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  • In theory, this may help to reduce irritant contact dermatitis from repeated hand washing.
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  • weed dermatitis " (Shelmire 1939 ).
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  • Contact dermatitis from castor oil and vitamin B was attributed to pyridine derivatives (Kadlec & Hanslian 1965).
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  • This would appear to be the manner in which Australian bush dermatitis, ragweed dermatitis, and parthenium dermatitis are all produced.
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  • Angular stomatitis, dermatitis in the corners of the mouth, usually in denture wearers, may be caused by candida.
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  • The incidence of turpentine contact dermatitis has declined in countries where legislation has resulted in the substitution of other solvents.
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  • Two days later, vesicular dermatitis appeared on the upper anterior trunk.
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  • This species produced a positive patch test reaction in one of 50 patients investigated for " weed dermatitis " (Shelmire 1939).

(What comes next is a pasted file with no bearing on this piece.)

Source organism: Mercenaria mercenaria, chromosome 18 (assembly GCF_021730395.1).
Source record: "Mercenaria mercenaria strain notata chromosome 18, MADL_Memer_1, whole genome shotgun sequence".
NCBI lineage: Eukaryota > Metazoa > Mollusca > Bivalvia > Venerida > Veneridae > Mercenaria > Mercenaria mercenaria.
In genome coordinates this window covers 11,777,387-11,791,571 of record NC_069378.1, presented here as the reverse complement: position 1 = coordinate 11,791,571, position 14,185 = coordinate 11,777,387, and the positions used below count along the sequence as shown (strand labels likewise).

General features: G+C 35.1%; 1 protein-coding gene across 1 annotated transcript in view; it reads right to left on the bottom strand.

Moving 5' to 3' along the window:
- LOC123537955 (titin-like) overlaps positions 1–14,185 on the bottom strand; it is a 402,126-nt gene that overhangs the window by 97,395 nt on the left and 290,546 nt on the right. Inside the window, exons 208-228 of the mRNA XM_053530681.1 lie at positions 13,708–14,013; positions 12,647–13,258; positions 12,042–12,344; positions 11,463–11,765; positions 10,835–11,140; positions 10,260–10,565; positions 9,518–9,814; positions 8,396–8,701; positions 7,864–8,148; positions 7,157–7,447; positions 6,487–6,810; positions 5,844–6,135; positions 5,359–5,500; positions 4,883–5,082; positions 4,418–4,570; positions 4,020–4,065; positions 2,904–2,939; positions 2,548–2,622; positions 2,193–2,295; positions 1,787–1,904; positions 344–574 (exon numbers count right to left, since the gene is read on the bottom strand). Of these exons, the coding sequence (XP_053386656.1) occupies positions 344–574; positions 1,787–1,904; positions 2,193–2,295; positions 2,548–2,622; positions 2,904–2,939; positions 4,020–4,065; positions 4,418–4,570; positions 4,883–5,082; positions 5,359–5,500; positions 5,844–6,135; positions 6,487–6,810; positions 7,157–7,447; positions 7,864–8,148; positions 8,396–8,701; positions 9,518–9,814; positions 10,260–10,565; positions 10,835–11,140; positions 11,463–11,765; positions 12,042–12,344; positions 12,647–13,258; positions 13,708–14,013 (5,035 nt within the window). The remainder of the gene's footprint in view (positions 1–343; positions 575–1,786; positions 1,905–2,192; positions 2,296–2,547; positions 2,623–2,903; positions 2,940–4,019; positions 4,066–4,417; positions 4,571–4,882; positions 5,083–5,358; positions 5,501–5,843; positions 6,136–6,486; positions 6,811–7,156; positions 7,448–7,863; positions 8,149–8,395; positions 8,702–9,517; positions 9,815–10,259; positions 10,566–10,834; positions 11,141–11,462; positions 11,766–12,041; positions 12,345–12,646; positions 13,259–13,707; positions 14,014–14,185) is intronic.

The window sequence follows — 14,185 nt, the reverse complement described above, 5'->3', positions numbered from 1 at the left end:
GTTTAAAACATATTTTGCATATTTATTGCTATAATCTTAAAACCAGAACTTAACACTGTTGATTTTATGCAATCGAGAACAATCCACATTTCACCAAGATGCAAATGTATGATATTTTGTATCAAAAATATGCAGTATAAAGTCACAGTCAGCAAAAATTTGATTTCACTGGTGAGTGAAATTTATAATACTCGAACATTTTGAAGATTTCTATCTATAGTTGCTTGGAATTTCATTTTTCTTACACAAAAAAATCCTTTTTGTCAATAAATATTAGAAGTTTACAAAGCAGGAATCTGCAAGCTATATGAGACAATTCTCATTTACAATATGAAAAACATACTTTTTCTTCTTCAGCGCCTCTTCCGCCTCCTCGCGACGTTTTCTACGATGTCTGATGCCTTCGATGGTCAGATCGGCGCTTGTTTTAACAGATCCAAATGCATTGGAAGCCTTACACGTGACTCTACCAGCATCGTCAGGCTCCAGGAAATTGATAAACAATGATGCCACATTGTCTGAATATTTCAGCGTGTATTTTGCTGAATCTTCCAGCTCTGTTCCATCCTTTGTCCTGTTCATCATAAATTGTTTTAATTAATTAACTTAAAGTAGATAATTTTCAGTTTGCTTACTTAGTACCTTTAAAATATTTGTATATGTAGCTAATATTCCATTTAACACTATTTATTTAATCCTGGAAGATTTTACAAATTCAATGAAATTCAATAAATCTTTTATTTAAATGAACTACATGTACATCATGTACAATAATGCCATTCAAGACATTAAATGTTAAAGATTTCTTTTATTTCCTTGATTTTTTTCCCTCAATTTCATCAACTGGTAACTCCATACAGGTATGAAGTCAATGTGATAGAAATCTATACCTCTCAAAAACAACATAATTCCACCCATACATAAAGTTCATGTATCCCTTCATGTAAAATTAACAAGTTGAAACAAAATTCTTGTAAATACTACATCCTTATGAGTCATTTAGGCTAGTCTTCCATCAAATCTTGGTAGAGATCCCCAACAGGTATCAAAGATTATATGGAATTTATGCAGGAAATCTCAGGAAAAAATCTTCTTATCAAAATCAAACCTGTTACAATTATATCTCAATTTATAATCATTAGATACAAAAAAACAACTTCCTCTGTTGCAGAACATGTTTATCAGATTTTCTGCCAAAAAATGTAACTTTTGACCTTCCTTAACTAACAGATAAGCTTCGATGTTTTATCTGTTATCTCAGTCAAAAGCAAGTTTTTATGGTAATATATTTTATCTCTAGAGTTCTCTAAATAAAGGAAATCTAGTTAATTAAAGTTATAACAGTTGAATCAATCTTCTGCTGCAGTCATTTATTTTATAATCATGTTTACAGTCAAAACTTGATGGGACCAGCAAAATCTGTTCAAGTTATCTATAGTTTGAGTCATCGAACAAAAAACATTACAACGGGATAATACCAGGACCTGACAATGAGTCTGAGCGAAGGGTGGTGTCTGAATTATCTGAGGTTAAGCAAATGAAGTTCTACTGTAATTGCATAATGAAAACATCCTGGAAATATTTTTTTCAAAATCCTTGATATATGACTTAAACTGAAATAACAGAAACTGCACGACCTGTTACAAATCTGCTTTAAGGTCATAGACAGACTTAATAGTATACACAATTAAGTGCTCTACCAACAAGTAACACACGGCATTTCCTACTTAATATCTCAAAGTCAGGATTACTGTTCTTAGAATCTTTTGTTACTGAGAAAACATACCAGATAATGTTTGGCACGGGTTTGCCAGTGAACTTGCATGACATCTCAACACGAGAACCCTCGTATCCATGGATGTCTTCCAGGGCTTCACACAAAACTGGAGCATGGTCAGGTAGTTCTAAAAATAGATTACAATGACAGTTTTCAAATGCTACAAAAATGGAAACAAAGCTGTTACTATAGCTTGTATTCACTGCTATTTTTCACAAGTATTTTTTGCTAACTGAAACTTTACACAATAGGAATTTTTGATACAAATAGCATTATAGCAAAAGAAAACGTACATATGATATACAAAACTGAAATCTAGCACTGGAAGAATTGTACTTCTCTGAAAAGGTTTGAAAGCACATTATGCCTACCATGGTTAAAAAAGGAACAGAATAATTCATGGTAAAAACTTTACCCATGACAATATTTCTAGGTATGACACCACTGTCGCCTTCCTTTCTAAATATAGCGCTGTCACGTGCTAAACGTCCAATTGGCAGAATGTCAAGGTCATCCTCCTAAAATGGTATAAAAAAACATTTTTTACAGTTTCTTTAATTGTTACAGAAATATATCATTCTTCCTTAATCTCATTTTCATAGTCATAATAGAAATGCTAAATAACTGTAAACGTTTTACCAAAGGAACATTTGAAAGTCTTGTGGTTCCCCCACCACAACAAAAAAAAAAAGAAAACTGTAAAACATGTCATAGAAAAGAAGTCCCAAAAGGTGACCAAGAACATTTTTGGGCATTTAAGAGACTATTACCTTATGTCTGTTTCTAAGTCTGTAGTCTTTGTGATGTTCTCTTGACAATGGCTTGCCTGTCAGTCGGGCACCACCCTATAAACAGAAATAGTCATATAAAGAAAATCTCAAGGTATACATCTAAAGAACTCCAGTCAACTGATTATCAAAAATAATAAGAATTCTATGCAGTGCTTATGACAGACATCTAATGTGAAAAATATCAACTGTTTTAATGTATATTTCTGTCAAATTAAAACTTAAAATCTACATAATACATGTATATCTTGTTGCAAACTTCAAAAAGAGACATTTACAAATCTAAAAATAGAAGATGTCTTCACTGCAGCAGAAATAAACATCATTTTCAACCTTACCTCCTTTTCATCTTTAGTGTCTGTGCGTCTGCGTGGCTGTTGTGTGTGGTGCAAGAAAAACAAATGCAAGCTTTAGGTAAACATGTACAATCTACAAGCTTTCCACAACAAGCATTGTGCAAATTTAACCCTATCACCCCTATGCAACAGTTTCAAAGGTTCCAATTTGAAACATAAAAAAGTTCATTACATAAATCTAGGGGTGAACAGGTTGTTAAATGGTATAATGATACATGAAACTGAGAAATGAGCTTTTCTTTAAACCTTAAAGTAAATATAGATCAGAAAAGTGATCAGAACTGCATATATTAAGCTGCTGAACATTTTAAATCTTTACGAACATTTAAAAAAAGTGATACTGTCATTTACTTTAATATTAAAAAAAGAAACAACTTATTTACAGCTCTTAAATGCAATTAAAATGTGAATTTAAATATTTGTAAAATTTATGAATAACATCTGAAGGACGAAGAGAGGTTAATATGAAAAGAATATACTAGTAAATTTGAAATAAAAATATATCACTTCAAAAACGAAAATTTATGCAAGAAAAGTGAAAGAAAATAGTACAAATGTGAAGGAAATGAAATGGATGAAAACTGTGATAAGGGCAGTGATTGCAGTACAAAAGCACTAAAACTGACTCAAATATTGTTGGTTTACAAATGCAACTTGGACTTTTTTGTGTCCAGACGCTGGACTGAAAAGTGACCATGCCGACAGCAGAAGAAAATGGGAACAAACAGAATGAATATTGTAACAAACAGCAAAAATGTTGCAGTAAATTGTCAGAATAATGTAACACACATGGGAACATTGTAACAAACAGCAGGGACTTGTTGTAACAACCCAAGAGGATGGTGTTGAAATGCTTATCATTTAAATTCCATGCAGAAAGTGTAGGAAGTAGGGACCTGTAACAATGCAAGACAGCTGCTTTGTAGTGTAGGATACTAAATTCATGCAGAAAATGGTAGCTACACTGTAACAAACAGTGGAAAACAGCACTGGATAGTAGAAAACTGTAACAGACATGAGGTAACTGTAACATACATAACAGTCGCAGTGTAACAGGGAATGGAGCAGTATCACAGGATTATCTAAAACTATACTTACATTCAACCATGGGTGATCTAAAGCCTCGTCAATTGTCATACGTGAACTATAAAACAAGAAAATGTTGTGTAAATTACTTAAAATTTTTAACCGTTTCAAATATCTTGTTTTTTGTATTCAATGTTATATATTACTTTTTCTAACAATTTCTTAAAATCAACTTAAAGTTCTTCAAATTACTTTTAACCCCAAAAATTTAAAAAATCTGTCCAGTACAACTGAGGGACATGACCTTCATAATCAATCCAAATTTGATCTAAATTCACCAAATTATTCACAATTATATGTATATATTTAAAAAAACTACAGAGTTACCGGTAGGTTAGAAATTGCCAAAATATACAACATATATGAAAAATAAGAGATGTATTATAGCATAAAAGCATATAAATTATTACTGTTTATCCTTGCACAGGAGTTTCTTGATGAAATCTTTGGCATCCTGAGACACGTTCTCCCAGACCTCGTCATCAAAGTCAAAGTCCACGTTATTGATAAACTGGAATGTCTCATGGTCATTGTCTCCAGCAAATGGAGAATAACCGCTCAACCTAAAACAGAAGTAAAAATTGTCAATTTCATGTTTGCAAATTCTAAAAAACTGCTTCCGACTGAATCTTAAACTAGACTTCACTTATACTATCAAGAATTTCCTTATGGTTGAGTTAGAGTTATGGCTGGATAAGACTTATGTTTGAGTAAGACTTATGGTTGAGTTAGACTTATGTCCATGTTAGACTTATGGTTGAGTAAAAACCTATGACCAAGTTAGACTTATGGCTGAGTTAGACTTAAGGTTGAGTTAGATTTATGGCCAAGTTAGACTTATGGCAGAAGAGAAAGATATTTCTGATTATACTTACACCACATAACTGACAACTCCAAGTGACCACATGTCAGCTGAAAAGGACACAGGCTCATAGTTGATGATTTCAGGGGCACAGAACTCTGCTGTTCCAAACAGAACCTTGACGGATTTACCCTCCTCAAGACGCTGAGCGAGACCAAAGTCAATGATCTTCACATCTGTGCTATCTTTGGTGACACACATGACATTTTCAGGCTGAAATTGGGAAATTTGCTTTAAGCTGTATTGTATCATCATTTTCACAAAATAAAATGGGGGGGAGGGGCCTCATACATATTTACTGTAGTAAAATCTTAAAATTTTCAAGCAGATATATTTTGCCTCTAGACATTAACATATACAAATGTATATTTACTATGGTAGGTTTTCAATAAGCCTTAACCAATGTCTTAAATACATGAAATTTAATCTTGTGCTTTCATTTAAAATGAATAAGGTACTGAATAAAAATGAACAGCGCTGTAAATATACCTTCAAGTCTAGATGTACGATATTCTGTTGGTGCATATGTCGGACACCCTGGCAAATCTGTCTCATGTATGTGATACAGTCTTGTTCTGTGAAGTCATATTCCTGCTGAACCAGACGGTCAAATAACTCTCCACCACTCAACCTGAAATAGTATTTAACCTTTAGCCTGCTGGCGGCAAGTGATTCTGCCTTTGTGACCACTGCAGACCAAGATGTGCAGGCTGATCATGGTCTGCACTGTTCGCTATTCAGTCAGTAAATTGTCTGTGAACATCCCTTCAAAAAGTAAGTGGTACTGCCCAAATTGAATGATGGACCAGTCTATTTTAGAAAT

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  • Other terms used for this type of rash include napkin dermatitis, ammonia dermatitis and diaper dermatitis.
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  • Similarly, sensitive skin or an allergy to fabrics, sometimes known as contact dermatitis, may also cause a rash.
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  • Contact dermatitis appears red and flat, and the skin may begin to peel or become flaky.
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  • Tea tree oil inhibits growth of the organism that causes dandruff and scalp dermatitis, Pityrosporum ovale, as well as most fungal and yeast cultures in laboratory studies.
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  • Readily absorbed by the skin, cocoa butter is sometimes recommended for treatment of skin conditions like eczema and dermatitis.
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  • This is important in the treatment of dermatitis and asthma.
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  • Long-term exposure to fleas can cause anemia, allergic dermatitis and intestinal parasites in your pet, so timely treatment is important.
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  • The burdock plant has been reported to cause contact dermatitis in some individuals.
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  • Skin problems: Some Lab puppies are prone to skin conditions like seborrhea, ringworm, mange or allergic dermatitis.
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  • Contact dermatitis is a rash that appears after the skin is exposed to an allergen, such as metal, rubber, some cosmetics or lotions, or some types of plants (e.g. poison ivy).
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  • See also Dermatitis; Malnutrition; Trichotillomania.
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  • Creams or ointments containing cortisone may help control the itch from insect bites, contact dermatitis, or eczema.
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  • Dermatitis herpetiformis-A chronic, very itchy skin disease with groups of red lesions that leave spots behind when they heal.